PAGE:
Blessed to be a witness

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Friday, February 11

Half a million people saying "wah"

The primary reason for departing when we did was to get to see the Chinese New Year fireworks. Tonight we achieved this goal, and I'm pleased to say that, for once, something I have been hyping up for ages truly lived up to expectations.

The skyline of Hong Kong city is, to my mind, the most spectacular in the world. Unlike Manhattan, which it most closely resembles, there are only two aspects to the skyscrapers: because they're framed by a line of very tall hills, you can really only see its entirety across the harbour from the tip of the Kowloon peninsula, or from the top of the hills looking down on it. And it is the hills that give the skyline its scale and grandeur by providing a frame of reference.

Add to this magnificence some of the best and largest fireworks in the world, and you have a sight that pretty much defies description.

The fireworks displays in Hong Kong are absolutely awe-inspiring. So much so that pretty much everyone who can gets down to the harbour's edge to witness them. We pathetic tourists, however, decided that rather than standing for hours being jostled by huge crowds to get a good view at the waterfront, we'd find a vantage point where we could see the entire thing in comfort. This required elevating ourselves several storeys in order to see over the top of the planetarium and concert halls. Earlier in the day I'd spotted "Morton's Steakhouse", on the fourth floor of the Sheraton Hotel, with a fine harbour view. When we arrived with no booking, two hours before the display, we were fortunate enough to get a seat that was pretty close to the windows.

Then I saw the menu. 50 yoyo for a steak with no trimmings... bear in mind we'd already spent a fortune on breakfast. But sod it, I thought, you don't see this very often, and in a bit of creative accounting I decided that, since we hadn't had lunch, the expense was vaguely justifiable. (Of course this was a lie: our budget for lunch would be more like three euro each; I truly hope this state of denial departs soon, or we'll find ourselves on the streets of Shanghai turning tricks for noodles in a relatively short time.)

So with lobster bisque, creamed spinach and one massive, astonishingly expensive steak chasing down our gargantuan breakfasts, we nursed our bottles of beer, and watched one of the most mind-bending visual spectacles on the planet.

"Will I be able to hear them?" asked M, since we were inside. "I don't think there'll be any worry about that," I replied smugly.

After a long excited wait, it began. The fireworks were all launched from three barges in the harbour. The explosions started around the height of the tops of the buildings, and then rose, and rose, and rose, getting larger and larger all the time. And indeed there was no worry of not hearing them: the windows of the restaurant immediately started to shake with the booming ordnance.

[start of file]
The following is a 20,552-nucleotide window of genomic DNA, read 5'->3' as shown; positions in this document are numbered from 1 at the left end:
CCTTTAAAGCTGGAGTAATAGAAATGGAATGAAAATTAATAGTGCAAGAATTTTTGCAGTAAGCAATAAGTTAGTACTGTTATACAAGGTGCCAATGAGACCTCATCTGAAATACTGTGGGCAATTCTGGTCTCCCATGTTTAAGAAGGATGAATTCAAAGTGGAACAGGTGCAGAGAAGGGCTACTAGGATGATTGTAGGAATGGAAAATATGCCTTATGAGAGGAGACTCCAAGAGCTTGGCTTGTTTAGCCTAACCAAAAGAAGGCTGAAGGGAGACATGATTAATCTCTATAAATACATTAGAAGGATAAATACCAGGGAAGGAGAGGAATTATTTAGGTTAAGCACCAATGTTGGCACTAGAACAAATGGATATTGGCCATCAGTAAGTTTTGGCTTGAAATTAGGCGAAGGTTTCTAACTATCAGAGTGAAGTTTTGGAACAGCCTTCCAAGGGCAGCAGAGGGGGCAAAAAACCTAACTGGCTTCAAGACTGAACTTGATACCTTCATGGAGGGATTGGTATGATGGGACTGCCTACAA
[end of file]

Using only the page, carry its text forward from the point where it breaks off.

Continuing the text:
The tallest of Hong Kong's buildings are approaching 300 metres: for perspective, if they were lying down, that's about three minutes' brisk walk. As the display continued, the spherical crysanthemum bursts began to double the size of the largest buildings, and the delay between the airburst and the boom started to exceed a second, making them, at my reckoning, nearly a mile away, mostly vertically.

When we English-speakers see firework displays, we express our amazement with words such as "ooh", "aah", and "wow". In Cantonese, they say "wah". After the more spectacular explosions, we could hear hundreds of thousands of people below us in the street, all simultaneously saying "wah". But at the really amazing ones, the "wah" turned to cheering and screaming. It was like a rock concert.

And it continued to get bigger and louder. Blue spheres with silver rings inside them. Red spheres that turned white, then dissolved into dozens of sparkling, twirling fountains. Blue rings with green figure-of-eights. Giant expanding Saturns, hundreds of metres across, now rattling the windows in their frames. The balls of fire leaping towards us from out of the black sky, filling our entire vision, eventually became hallucinogenic in their magnificence. Behind the display, lights whizzed crazily up and down the skyscrapers, and searchlights and lasers fanned through the smoke.

Down at harbour level, white balls of fire shot from the barges at acute angles a mere few hundred metres above the water, while the sea around them was filled with crackling white fire - underwater fireworks, something I've never seen before.

As the 23-minute display drew to a close, one massive blast of pyrotechnics faded out to reveal thousands of bright red lanterns floating gently out of the sky. I've never actually been moved by a fireworks display before, but the silent and gentle contrast to the earlier mayhem was beautiful. And then the finale: hundreds, then thousands, of fireworks, all in red and white, the colours of good luck, exploding across the entire sky simultanously. An extraordinary cacophony of sound and light continued at overwhelming pace for two minutes, and then stopped dead, leaving silence and a pall of smoke drifting gently across the harbour.

The awed crowds gave one final cheer and left quietly. It was an hour before the vast numbers of people flowing back into Kowloon had cleared enough to for us to get back to our hotel over the street.

I have banged on about the Hong Kong fireworks for years to anyone who will listen, but M, who is usually the first to point out my bullshit, conceded in a state of high emotion, that for once I was right.

Happy Year of the Rooster! (Or Year of the Cock, which I find much more amusing.)

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